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I am trying to figure out, especially for returning users, the value of pointing out a way to add input to a site. Facebook and Google+ both have placeholder text and placement of the input for status up top, where some sites are more bold and call out the input with a h1 tag asking the user something like "What's on your mind?"

Here's two examples of my own. Which one do you find more effective?

More subtle call to action based on placement: Subtle image

More obvious call to action: Obvious image

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Whilst on topic of mobile below: having zoomed in, the two entry fields have the 'I'm drinking' button underneath them so I can see it on the same screen. On your first example, it's out of view and I have to scroll right to see it. –  Roger Attrill Jul 17 '11 at 22:49
    
The second. Life becomes easier when people give you clear instructions. –  peterchen Jul 18 '11 at 7:01

4 Answers 4

Twitter originally started with the "what are you doing?" moniker attached to its input form to inspire users to post something. Then once Twitter became infamous for people literally posting what they were doing, the copy was changed to "what's going on?", reflecting Twitter's intent to be a platform for up-to-the-minute news and goings-on. So copy in this situation is important because it signals intent and because it allows you to inspire users to behave a certain way.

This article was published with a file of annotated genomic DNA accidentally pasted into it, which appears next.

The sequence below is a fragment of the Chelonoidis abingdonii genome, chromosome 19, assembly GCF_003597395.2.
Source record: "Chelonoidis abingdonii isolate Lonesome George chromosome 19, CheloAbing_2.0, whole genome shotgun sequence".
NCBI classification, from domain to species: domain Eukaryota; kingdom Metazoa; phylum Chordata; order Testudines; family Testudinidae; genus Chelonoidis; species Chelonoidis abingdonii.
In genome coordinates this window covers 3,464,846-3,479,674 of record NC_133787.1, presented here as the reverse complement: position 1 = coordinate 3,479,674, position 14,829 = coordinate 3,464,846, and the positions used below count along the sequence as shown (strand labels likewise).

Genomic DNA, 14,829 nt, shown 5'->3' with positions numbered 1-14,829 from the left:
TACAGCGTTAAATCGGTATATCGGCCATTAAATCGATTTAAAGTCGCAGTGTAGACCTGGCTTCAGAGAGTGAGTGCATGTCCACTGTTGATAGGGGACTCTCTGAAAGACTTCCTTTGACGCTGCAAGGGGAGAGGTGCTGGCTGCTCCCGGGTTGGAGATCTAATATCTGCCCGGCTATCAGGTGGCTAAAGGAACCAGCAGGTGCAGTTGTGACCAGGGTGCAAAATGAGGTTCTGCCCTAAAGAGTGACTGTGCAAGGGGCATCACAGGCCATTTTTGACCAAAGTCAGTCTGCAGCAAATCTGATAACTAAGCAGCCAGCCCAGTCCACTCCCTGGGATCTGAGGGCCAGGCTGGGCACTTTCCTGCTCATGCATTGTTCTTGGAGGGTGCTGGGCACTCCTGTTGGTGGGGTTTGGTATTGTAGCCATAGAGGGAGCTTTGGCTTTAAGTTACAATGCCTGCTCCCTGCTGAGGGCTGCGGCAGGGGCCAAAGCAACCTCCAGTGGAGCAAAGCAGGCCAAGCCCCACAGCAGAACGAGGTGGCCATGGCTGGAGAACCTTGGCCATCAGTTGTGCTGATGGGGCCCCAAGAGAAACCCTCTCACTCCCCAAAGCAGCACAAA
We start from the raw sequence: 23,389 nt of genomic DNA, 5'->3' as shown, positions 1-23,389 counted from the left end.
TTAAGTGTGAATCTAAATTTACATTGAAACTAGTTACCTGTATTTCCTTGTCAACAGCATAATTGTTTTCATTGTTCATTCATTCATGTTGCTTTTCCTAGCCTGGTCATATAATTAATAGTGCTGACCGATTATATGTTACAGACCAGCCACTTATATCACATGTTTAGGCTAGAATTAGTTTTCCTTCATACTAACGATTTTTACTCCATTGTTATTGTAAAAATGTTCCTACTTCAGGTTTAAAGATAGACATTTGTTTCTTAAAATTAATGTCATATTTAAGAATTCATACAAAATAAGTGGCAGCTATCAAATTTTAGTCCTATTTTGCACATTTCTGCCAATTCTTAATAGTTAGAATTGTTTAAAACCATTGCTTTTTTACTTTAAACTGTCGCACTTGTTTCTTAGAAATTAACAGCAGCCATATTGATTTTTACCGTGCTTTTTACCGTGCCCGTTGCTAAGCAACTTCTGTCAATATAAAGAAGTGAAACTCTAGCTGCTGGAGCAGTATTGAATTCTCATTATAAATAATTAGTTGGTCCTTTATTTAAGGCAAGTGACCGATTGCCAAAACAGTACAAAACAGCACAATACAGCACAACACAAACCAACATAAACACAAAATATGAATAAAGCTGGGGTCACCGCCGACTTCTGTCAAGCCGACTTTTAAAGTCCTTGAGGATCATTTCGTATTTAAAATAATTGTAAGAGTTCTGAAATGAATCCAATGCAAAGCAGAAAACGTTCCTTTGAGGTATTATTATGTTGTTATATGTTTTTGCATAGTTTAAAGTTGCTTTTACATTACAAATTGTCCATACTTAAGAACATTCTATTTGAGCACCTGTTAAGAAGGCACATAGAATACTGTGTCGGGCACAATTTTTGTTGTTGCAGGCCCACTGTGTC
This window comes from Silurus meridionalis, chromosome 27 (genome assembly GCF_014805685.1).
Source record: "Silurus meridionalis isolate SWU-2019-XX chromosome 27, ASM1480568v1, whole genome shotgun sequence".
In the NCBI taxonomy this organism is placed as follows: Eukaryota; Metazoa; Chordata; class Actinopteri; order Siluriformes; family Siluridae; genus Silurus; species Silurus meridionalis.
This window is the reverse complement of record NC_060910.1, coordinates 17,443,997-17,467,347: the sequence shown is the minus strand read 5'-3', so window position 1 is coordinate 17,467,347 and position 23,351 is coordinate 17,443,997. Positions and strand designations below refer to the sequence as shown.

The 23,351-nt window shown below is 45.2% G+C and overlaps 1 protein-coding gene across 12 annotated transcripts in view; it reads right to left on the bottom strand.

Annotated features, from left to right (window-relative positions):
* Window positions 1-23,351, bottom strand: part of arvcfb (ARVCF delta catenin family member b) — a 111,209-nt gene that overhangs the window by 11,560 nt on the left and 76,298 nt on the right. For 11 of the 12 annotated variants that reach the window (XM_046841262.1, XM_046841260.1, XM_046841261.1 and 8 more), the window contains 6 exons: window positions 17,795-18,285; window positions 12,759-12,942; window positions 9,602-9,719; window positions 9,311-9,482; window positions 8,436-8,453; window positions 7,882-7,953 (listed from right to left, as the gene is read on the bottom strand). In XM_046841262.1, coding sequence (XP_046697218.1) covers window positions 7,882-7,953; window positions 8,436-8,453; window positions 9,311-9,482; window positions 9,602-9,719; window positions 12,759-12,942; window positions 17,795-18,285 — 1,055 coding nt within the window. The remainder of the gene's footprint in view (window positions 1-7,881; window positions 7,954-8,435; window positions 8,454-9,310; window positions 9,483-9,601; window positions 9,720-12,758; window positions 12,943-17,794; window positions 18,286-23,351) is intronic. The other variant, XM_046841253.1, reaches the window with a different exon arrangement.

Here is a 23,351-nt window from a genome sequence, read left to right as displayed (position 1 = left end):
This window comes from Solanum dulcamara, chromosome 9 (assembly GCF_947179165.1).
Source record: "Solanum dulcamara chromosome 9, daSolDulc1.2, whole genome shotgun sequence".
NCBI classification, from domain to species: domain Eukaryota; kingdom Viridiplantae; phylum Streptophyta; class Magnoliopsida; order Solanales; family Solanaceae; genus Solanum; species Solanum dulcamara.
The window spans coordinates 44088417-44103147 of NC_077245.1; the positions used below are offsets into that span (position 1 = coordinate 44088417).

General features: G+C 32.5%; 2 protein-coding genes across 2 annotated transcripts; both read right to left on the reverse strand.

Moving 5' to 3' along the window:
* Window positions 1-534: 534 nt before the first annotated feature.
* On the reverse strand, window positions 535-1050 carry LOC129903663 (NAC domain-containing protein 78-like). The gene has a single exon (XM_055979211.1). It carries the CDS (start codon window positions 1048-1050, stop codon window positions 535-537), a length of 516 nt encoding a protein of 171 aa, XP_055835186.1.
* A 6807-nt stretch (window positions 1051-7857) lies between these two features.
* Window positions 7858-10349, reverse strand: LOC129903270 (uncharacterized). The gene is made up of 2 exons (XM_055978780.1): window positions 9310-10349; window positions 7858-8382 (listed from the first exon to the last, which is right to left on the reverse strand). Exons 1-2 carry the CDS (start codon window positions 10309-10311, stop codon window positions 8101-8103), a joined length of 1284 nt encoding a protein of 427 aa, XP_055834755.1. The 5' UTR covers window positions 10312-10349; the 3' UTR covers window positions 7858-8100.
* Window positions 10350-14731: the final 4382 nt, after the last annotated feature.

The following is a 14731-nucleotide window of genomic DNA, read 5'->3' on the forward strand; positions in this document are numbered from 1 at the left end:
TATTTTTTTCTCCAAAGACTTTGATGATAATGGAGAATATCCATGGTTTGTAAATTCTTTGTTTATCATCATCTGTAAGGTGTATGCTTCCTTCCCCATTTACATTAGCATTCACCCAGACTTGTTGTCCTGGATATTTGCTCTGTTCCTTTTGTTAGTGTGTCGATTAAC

However, other services have clearly experimented with the format of such copy. Your "subtle" example is an example of labels placed inside the actual input fields. There are likely various reasons services do this, such as optimising for space, or perhaps reacting to results from eyetracking studies.

And studies are probably the best place for you to start to figure out which approach is better. I suggest you try both approaches using an A/B test and see what kind of results your designs inspire. If one of them inspires the wrong behaviour, then you know which design is the one you want to pursue.

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This type of site benefits from users actually filling information in. The more drinks entered by users the more the site is of interest, and the more it grows.

Therefore, even for returning users, isn't the primary aim to get users to enter what they are drinking?